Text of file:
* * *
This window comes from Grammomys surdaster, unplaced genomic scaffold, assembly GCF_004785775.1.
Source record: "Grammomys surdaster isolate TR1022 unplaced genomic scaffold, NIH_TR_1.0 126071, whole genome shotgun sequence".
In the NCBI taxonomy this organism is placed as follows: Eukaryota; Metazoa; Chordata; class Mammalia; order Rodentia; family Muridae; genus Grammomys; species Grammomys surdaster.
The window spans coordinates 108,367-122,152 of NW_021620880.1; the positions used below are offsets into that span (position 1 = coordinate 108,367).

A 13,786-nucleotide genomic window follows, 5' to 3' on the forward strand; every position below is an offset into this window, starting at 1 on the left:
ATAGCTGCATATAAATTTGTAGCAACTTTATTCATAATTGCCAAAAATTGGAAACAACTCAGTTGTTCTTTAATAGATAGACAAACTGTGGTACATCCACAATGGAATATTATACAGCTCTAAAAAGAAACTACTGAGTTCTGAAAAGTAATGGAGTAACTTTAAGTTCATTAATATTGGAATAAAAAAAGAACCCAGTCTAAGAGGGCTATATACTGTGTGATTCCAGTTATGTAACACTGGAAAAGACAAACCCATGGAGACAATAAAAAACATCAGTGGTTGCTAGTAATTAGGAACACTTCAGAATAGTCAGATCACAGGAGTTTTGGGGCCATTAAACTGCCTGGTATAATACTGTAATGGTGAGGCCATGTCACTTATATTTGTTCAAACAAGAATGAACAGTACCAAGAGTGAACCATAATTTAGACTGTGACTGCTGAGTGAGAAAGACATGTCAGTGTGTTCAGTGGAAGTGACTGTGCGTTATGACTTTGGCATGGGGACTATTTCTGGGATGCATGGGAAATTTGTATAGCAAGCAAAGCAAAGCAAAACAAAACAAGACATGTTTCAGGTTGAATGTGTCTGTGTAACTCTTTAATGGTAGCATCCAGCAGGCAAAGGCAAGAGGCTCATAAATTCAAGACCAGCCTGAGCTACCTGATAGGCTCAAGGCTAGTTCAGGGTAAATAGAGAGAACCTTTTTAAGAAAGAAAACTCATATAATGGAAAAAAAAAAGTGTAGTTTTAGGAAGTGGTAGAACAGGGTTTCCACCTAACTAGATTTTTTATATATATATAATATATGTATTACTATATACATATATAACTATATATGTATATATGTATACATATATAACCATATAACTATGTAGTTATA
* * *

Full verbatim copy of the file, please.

This window comes from Grammomys surdaster, unplaced genomic scaffold, assembly GCF_004785775.1.
Source record: "Grammomys surdaster isolate TR1022 unplaced genomic scaffold, NIH_TR_1.0 126071, whole genome shotgun sequence".
In the NCBI taxonomy this organism is placed as follows: Eukaryota; Metazoa; Chordata; class Mammalia; order Rodentia; family Muridae; genus Grammomys; species Grammomys surdaster.
The window spans coordinates 108,367-122,152 of NW_021620880.1; the positions used below are offsets into that span (position 1 = coordinate 108,367).

A 13,786-nucleotide genomic window follows, 5' to 3' on the forward strand; every position below is an offset into this window, starting at 1 on the left:
ATAGCTGCATATAAATTTGTAGCAACTTTATTCATAATTGCCAAAAATTGGAAACAACTCAGTTGTTCTTTAATAGATAGACAAACTGTGGTACATCCACAATGGAATATTATACAGCTCTAAAAAGAAACTACTGAGTTCTGAAAAGTAATGGAGTAACTTTAAGTTCATTAATATTGGAATAAAAAAAGAACCCAGTCTAAGAGGGCTATATACTGTGTGATTCCAGTTATGTAACACTGGAAAAGACAAACCCATGGAGACAATAAAAAACATCAGTGGTTGCTAGTAATTAGGAACACTTCAGAATAGTCAGATCACAGGAGTTTTGGGGCCATTAAACTGCCTGGTATAATACTGTAATGGTGAGGCCATGTCACTTATATTTGTTCAAACAAGAATGAACAGTACCAAGAGTGAACCATAATTTAGACTGTGACTGCTGAGTGAGAAAGACATGTCAGTGTGTTCAGTGGAAGTGACTGTGCGTTATGACTTTGGCATGGGGACTATTTCTGGGATGCATGGGAAATTTGTATAGCAAGCAAAGCAAAGCAAAACAAAACAAGACATGTTTCAGGTTGAATGTGTCTGTGTAACTCTTTAATGGTAGCATCCAGCAGGCAAAGGCAAGAGGCTCATAAATTCAAGACCAGCCTGAGCTACCTGATAGGCTCAAGGCTAGTTCAGGGTAAATAGAGAGAACCTTTTTAAGAAAGAAAACTCATATAATGGAAAAAAAAAAGTGTAGTTTTAGGAAGTGGTAGAACAGGGTTTCCACCTAACTAGATTTTTTATATATATATAATATATGTATTACTATATACATATATAACTATATATGTATATATGTATACATATATAACCATATAACTATGTAGTTATA